(Let’s see how long I remember to keep this monthly ritual going. My record is not strong.)
Here’s what’s going on in my patch of land in northern New England as of 30 June 2016. It’s been a month with little rainfall, the 9th month in a row of sub-average precipitation. I am watering my veggies, annuals, and new perennials and shrubs just about every day (or my amazing friends are, when I’m away), and soaking every plant and garden bed about once every four or five days. Rain, where are you? I still have rain in the rain barrels from the 2-hour intermittent thunderstorm the other night, but it’s going fast.
All ornamental and probably my favourite space in the yard.
Mostly ornamental except for sage, lavender, thyme.
A mixture of edibles — elderberries, hazelnuts, cucumbers, squash, basil, lemon balm, blueberries, dwarf cherry, lavender — and ornamentals (for us; edible perhaps for someone else) — lady’s mantle, Bowman’s root, bee balm, vervain, crabapple, lilac, echinacea, various milkweeds, zinnias, calendula, amsonia, various phloxes, asters, snapdragons, honeysuckle, Fineline, dwarf Alberta spruce, anemone, bloodroot, masses of violets, Russian sage, crocosmia, gladiolus, hydrangea, rose, holly, daylilies, butterfly bush …
And some lovely weeds in the lawn:
Radishes were pulled out weeks ago for bush bean seeds. Arugula and romaine continue apace. Chard is coming along, as are peppers, tomatoes, and basil. Squash is looking good, but someone ate all the little squashes off one of them. Cucumber lags but I’m hopeful. Scarlet runner bean foliage is always so hardy looking. The peas are the real star here; I planted them on 19 March and they were ready to start harvesting about 10 days ago. Nothing compares to fresh podded peas. I love it that some borage and cosmos plants self-seeded from last year (neither blooming yet, but borage is about to).
The fruit trees in the guild are two semi-dwarf ‘Red Haven’ peaches, but they haven’t ever had much fruit in their 5 years here, and none this year as far as I can tell. I used to have three or four high-bush blueberries planted here but moved them this year to more sun in the side yard, where they are thriving. I also moved a very spready tansy to the back-of-the-yard shade, where it’s also thriving; nothing can deter that thing.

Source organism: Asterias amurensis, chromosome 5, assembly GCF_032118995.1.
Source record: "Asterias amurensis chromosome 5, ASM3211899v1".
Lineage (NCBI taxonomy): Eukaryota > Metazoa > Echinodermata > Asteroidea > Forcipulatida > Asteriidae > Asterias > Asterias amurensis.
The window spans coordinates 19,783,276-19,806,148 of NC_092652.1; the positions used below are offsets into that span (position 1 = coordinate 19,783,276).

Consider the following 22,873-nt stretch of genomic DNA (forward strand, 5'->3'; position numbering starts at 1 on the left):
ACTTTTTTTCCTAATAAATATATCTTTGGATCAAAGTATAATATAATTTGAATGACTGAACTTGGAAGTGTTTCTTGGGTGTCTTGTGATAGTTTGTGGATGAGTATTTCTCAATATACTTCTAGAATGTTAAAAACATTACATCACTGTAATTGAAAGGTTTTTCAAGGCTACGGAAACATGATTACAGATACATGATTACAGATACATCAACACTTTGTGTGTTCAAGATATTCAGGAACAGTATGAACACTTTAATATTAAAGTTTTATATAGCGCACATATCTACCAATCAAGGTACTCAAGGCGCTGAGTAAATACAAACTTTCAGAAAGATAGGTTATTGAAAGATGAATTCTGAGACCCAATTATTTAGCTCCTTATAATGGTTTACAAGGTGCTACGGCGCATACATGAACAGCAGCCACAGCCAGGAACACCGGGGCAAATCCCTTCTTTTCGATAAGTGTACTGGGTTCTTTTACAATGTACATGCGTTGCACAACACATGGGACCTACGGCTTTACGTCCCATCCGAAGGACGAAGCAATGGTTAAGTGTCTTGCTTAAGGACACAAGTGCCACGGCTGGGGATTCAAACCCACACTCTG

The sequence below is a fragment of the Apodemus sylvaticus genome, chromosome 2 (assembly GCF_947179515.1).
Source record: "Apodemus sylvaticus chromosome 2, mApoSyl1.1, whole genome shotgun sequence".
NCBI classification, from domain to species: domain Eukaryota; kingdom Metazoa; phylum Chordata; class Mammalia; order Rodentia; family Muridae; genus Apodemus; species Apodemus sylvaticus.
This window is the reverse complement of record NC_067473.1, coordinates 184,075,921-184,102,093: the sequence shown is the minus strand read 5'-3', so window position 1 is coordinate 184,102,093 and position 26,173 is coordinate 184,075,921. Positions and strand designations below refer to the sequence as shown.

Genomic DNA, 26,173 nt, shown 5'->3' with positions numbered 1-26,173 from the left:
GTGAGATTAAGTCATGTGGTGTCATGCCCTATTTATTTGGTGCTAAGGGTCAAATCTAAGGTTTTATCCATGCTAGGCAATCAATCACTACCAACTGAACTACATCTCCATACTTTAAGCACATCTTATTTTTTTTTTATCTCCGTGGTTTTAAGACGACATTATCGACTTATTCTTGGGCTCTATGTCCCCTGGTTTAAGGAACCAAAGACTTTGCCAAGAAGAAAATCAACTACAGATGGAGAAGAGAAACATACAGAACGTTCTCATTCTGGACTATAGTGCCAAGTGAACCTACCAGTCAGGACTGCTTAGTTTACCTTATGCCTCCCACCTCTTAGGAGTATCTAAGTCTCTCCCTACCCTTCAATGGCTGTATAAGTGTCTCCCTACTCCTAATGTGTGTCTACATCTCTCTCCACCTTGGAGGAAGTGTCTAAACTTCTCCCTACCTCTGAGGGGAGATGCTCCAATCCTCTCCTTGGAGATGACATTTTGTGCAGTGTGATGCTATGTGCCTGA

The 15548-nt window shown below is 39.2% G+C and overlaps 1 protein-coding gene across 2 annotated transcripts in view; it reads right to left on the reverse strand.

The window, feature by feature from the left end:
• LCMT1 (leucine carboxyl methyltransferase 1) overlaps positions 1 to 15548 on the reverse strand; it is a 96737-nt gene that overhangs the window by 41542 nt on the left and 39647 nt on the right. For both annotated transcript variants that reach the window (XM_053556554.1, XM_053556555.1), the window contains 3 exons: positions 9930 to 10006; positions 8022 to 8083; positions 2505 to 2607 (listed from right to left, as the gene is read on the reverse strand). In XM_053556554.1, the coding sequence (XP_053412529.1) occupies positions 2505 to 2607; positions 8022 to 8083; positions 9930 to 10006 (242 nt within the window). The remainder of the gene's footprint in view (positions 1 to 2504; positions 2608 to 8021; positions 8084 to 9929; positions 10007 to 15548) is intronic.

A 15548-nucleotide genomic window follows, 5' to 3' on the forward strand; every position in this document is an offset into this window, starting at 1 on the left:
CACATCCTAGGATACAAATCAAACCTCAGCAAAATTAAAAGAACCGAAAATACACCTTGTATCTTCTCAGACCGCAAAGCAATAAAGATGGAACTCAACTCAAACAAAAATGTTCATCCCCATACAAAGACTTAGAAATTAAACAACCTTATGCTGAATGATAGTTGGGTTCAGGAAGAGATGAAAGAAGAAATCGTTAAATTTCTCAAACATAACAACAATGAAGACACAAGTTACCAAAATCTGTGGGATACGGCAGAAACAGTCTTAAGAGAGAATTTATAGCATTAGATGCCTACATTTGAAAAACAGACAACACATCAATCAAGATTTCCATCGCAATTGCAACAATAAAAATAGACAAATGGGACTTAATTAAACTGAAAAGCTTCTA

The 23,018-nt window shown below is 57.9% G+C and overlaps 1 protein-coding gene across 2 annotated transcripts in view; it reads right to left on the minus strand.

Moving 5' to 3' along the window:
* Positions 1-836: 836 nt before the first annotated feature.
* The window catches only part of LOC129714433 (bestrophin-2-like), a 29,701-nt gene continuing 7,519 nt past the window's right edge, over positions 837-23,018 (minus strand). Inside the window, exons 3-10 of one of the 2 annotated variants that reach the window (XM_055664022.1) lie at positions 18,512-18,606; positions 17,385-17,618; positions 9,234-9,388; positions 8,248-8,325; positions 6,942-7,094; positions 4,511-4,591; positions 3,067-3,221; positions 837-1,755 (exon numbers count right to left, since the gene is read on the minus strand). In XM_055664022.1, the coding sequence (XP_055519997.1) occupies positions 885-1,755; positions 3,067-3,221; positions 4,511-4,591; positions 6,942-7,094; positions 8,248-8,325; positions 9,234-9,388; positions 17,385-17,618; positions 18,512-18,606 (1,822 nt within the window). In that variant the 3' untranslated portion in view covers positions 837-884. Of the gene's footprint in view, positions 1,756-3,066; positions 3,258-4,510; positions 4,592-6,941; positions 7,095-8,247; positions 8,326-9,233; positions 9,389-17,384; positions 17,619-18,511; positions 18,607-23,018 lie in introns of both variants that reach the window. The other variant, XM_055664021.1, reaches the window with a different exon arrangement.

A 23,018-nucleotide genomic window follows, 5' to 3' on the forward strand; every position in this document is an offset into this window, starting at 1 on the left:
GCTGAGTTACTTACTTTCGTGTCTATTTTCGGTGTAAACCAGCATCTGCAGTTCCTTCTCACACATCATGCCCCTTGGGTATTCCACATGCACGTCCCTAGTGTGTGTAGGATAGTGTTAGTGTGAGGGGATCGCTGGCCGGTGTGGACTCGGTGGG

What’s here in the guild now are lots of chives and strawberries (very spready), ten or fennel plants that self-seeded, some dill, two male/female winterberry shrubs, a lovely sand cherry, a (new) bog myrtle, ‘Summer Pastel’ and white yarrows, a heather (in its third and final location in the yard), four Asclepias incarnata plants (a milkweed), the ever-seeding lemon balm and anise hyssop, ‘Carolina Moonlight’ baptisias, a bunch of Sweet William flowers (biennial) left over from past years’ Butterfly Mix seeds, some yellow flowers also left over from the Butterfly Mix seeds, and some self-seeded borage; and this year I planted some nasturtium seeds, ‘Provider’ green beans, a little more Butterfly mix, an epimedium, and a tricyrtis (toadlily). This bed has yet to discover its true mission.
Mostly ornamental, with several leucothoe shrubs, an andromeda, a Nishiki willow tree, a caryopteris, asters, large rhododendrons, peonies, blue baptisias, amsonias, lupines, five sets of hosta trios, four varieties of sedums, geraniums, irises, red catchfly, a few kinds of dianthus, some annuals … and two blueberries, some culinary oregano, and various thymes (culinary and not). A Northern spicebush, two stick-like ‘Roselow’ crabapples, a dwarf ‘River King’ birch, and a small red ‘Emperor’ Japanese maple are in the front yard, along with some sedums and an ice plant near the road. And planted by someone else (besides the large rhodos and peonies) are the tall blue spruces, dark and light orange azaleas, daffodils, Japanese barberry, euonymus shrubs, a tulip poplar, and a nice kousa dogwood shrub.
“I like this place and could willingly waste my time in it.”
― William Shakespeare